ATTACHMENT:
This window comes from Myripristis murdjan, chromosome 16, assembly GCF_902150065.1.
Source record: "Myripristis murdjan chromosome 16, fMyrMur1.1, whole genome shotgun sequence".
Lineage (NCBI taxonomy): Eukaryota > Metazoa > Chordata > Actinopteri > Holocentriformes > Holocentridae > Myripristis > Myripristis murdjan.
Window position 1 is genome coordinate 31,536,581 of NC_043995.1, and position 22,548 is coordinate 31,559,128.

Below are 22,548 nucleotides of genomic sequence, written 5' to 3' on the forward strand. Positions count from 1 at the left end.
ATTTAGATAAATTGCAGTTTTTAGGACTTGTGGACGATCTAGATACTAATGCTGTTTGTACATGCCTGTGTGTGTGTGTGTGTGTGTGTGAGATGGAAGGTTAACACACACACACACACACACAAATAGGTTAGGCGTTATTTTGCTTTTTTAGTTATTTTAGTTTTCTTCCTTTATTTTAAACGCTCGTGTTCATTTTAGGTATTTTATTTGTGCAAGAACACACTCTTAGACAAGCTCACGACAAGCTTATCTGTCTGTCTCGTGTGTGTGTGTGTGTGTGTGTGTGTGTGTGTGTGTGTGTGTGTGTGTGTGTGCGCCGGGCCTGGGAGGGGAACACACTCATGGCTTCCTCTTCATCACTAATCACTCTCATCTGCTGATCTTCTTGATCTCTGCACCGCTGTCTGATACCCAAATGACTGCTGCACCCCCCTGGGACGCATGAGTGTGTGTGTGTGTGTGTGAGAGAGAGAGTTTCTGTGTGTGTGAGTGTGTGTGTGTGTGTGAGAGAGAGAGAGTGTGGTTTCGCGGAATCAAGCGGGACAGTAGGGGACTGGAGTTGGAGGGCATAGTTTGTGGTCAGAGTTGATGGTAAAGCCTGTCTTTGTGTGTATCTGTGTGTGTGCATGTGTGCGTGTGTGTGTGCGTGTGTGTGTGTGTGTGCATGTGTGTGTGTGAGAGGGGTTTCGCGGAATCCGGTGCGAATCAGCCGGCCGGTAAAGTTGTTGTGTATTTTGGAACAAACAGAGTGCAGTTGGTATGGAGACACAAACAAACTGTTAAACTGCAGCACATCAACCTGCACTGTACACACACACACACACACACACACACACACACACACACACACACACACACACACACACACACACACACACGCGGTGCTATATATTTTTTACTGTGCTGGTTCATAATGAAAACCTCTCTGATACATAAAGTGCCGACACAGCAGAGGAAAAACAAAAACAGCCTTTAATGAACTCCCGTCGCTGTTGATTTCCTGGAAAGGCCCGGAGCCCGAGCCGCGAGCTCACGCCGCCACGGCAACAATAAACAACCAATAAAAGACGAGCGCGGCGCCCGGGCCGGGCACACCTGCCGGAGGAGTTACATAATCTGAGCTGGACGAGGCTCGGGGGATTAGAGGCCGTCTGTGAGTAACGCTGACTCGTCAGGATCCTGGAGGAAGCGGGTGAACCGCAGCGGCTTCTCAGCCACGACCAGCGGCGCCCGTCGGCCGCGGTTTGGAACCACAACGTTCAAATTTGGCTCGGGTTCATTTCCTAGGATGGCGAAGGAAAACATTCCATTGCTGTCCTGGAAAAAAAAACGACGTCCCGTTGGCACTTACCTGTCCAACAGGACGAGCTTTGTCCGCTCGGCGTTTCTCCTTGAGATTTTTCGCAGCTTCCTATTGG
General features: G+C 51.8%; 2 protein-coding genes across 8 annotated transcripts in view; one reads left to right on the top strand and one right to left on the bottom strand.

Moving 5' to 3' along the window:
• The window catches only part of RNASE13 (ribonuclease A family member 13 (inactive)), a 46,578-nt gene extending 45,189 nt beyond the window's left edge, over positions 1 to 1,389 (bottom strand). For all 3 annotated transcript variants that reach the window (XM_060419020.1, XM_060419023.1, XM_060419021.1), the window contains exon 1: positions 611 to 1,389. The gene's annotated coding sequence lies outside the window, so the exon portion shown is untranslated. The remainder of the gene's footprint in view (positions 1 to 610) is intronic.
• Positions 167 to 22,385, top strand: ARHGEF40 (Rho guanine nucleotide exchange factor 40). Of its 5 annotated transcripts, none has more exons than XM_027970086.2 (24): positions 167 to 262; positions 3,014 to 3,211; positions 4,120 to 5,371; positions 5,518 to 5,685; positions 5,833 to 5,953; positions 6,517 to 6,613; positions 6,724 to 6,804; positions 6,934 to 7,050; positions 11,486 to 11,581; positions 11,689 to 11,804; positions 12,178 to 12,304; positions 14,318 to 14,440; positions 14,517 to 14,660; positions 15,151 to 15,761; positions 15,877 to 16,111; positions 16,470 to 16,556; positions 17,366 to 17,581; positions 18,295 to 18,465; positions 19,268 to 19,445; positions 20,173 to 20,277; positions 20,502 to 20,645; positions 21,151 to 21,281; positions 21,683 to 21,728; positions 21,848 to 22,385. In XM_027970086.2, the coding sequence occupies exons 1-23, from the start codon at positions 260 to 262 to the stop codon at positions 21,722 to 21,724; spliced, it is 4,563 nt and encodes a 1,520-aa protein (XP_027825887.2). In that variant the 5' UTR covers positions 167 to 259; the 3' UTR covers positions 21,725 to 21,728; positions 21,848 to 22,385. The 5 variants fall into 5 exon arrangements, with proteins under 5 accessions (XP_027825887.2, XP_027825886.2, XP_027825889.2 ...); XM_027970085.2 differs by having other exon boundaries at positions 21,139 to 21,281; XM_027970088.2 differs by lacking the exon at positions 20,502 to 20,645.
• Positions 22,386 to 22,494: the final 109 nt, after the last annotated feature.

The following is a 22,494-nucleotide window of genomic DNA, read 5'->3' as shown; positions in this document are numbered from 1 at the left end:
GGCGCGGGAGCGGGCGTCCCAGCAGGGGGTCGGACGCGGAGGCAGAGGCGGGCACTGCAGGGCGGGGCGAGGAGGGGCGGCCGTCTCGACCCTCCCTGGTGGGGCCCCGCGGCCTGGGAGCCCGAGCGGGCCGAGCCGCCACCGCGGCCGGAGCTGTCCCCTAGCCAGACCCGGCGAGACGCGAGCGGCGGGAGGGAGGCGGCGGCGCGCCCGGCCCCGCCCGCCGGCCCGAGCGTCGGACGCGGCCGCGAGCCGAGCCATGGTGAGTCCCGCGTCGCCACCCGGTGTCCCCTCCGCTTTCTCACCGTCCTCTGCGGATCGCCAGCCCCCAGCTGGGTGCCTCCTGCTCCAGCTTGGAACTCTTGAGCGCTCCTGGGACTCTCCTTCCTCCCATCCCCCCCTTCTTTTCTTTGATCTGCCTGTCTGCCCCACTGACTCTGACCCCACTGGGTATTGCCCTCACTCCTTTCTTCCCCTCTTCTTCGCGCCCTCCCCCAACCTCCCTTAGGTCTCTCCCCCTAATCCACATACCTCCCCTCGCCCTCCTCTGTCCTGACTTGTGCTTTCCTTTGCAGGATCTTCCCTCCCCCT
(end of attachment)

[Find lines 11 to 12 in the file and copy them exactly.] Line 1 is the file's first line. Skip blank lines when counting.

• Positions 22,386 to 22,494: the final 109 nt, after the last annotated feature.

The following is a 22,494-nucleotide window of genomic DNA, read 5'->3' as shown; positions in this document are numbered from 1 at the left end: